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Debt counselling also known as Debt Review is a process which was birthed by The National Credit Act (“the NCA”) which is intended to assist over- indebted consumers to manage their debt. The process is facilitated by a Debt Counsellor, who must be registered with the National Credit Regulator (“the NCR”).

How it works


Choosing a Debt Counsellor

If you are considering Debt Counselling, it is imperative that you appoint a reputable Debt Counsellor.  Be sure to request a copy of the Debt Counsellors registration certificate to confirm his/her credibility.

The NCR regulates the fees which the Debt Counsellor may charge you. Your Debt Counsellor may not charge more than the regulated fees.


Notification of Creditors

The Debt Counsellor will then gather all the necessary information from you regarding your household expenses and monies owed to creditors.  It is important to be open and honest with your Debt Counsellor for the process to work.

Debt Counselling applies only to debts resulting from the granting of credit in some form, such as your bond, car repayments, credit cards, store accounts or loans. Other kinds of debt, not involving credit, such as overdue school fees, telephone accounts, etc.  are not part of the Debt Counselling process but are taken into consideration when calculating your day to day expenses.

The Debt Counsellor then informs your creditors that you have applied for Debt Counselling. It will then be determined whether you are actually “over-indebted”.  Being over-indebted simply means that the balance remaining from your income less your household expenses is insufficient to meet the monthly instalments of your creditors.

If it is found that you are “over-indebted”, the Debt Counselling process commences, and the Debt Counsellor informs your creditors. If the Debt Counsellor determines you are not “over-indebted”, the process is terminated.


Budget and proposal to creditors

After receipt of notice of your intention to apply for Debt Review your creditors within 5 days must provide your Debt Counsellor with certificates of balances which will contain the outstanding balances, interest rates and monthly instalments on your accounts. Your Debt Counsellor then drafts a budget, based on your income and expenses and the debt owing to your creditors. The proposed budget is designed by your Debt Counsellor to ensure that the repayments you undertake are more affordable for you as opposed to your contractual obligations. This budget forms the basis of an offer put to your creditors.


Agreement with creditors

Your Debt Counsellor will present to you a draft agreement to be proposed to your creditors. This agreement contains the terms of the repayment plan recommended by your Debt Counsellor.  Once you have approved the proposal, your Debt Counsellor will present it to your creditors, who will either agree to the proposal or make a counteroffer.

Once all the parties agree, the proposal is signed and formalised by the NCR, or by a court order. If the parties cannot reach an agreement, the matter will be referred to a Magistrate who decides if the offer is suitable.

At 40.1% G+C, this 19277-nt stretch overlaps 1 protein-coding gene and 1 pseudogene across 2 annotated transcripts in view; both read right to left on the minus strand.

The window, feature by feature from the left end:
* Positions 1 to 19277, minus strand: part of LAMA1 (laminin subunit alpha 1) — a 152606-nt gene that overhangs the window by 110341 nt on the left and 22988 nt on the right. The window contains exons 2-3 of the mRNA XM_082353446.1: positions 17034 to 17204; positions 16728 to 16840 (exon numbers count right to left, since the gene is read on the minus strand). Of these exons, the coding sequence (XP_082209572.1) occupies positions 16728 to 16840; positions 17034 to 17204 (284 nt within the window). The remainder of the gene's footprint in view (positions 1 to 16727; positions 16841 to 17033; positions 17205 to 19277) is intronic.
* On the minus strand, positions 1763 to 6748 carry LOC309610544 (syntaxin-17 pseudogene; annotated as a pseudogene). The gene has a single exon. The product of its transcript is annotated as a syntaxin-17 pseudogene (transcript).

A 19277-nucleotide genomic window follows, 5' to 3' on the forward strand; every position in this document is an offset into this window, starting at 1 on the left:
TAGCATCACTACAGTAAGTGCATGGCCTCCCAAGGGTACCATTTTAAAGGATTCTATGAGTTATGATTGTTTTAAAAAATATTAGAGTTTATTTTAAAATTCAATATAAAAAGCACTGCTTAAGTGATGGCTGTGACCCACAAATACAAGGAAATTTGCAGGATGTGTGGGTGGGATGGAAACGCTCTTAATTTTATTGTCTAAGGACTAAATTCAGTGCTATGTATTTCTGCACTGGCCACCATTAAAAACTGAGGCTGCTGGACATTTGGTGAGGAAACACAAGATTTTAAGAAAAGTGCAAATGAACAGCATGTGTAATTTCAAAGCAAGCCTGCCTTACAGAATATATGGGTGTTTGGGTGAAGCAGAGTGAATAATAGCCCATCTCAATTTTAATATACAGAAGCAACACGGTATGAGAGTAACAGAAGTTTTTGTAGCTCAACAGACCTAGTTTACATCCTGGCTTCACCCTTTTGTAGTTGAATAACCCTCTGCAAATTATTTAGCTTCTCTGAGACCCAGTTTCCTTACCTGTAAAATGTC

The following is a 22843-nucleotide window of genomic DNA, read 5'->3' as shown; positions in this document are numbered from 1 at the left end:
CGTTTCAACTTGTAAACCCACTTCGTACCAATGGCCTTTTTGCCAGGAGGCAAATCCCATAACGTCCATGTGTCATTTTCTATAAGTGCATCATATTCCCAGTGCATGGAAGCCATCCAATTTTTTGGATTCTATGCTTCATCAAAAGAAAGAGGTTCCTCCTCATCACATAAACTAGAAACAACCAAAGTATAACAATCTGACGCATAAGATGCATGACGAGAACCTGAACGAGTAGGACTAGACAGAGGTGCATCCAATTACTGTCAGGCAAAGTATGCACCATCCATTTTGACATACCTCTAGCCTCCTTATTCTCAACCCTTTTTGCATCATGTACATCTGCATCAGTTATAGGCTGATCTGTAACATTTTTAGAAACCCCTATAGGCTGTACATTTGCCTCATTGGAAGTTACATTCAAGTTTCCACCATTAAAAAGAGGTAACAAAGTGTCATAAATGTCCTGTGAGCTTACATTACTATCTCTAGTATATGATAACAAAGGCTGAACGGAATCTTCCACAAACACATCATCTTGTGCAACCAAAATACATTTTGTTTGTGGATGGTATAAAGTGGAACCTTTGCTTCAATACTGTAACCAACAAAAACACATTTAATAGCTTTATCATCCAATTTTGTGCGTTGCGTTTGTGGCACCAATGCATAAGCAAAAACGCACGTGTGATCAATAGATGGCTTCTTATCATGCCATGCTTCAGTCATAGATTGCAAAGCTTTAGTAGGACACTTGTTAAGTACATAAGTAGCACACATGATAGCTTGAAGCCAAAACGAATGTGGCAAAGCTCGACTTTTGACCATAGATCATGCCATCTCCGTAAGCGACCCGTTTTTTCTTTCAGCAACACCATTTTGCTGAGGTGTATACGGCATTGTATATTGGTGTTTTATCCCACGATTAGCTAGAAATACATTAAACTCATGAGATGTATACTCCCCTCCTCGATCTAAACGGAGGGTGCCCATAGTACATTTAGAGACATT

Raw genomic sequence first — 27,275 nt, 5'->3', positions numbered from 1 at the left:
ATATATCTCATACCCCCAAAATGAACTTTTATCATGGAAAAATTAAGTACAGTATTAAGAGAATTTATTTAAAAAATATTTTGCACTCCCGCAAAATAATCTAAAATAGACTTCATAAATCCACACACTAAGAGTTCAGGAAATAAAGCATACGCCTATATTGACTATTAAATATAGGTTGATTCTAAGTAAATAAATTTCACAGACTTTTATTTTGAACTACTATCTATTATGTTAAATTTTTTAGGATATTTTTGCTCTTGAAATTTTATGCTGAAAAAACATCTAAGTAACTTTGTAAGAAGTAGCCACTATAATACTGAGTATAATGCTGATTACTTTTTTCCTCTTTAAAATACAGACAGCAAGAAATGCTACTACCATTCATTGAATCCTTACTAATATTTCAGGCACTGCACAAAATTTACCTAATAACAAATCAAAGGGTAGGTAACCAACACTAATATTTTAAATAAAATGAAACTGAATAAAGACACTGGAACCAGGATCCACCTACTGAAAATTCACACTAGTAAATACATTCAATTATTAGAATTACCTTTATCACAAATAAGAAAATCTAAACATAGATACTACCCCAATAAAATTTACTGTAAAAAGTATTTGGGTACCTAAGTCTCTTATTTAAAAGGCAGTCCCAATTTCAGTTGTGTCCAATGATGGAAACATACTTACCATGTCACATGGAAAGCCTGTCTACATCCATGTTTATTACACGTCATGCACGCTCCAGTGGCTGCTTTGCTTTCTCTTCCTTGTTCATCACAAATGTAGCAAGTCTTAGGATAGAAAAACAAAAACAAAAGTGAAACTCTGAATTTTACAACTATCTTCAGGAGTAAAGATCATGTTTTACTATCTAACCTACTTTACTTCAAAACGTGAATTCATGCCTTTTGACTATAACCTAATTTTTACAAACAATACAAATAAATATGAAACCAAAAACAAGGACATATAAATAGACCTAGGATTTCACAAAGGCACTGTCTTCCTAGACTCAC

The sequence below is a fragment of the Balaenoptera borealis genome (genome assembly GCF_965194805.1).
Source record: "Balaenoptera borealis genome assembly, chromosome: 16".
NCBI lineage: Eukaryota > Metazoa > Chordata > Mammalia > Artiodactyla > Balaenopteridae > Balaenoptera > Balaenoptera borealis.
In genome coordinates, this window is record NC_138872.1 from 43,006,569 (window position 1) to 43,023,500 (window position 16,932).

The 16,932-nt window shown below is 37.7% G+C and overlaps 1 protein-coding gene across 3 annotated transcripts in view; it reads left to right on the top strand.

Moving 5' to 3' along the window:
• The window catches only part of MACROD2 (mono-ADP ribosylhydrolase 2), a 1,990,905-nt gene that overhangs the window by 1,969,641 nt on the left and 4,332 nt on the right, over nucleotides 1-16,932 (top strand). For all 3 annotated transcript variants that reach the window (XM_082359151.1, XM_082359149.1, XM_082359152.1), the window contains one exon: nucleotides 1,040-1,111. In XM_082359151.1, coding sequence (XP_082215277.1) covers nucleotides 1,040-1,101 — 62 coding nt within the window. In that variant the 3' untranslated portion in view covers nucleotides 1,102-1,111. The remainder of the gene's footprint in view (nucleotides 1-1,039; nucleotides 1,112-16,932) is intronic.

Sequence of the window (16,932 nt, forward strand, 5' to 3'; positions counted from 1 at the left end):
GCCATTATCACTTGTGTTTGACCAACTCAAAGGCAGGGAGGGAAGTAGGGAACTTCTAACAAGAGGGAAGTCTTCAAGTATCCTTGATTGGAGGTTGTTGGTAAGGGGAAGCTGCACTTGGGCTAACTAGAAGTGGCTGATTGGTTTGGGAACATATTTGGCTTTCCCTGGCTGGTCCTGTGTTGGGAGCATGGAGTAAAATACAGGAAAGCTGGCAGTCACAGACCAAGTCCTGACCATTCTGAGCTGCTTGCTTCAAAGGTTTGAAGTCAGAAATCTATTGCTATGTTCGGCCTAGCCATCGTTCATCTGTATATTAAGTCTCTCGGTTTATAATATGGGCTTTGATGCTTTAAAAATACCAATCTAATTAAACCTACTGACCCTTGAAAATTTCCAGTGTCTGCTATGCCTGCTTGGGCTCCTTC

Defaulting on payments during the Debt Counselling process

The amounts payable to creditors in terms of the new proposal will come into effect and your Debt Counsellor who is contracted to a Payment Distribution Agent will send the instruction to them to collect the debit order from you on a monthly basis. The Payment Distribution Agent will distribute the amounts payable to your creditors on your behalf.

If you default on your payments to a credit provider, they can withdraw from the Debt Counselling process and sue you for the debt. Similarly, if your Debt Counsellor does not finalise the process within the prescribed time, a credit provider can sue you for the debt.


Termination of the Debt Counselling process

You are only permitted to terminate Debt Counselling before the finding that you are “over-indebted”. In this case, you will return to paying your creditors in terms of your original agreement with them. However, once you have been issued with a Debt Counselling order by a court, you can only withdraw from Debt Counselling by order of a court.

A Debt Counsellor can withdraw his/her services should you breach the terms of the Debt Counselling agreement. However, he/she may not terminate the Debt Counselling Agreement.  You can request a transfer to a different Debt Counsellor, provided you pay your first Debt Counsellor’s fees.


Rehabilitation after debt counselling

If you have fully satisfied all your payment obligations under the Debt Counselling agreement with the exception of your home loan, your Debt Counsellor must issue you with a Clearance Certificate (Form 19).  Once you have the Clearance Certificate, credit bureaus must clear your credit record, and you will be able to apply for credit once again.


Protection of your assets

Being under Debt Review may prevent your home or vehicle from being repossessed or sold by your bank. If you are under Debt Review and you receive a letter of demand from your bank, the law prevents the bank from selling your home or repossessing your vehicle.

If you are not yet under Debt Review at the time you receive a letter of demand, the law allows you ten working days to obtain the services of a Debt Counsellor. He/she will be able to prevent the bank from seizing your assets.

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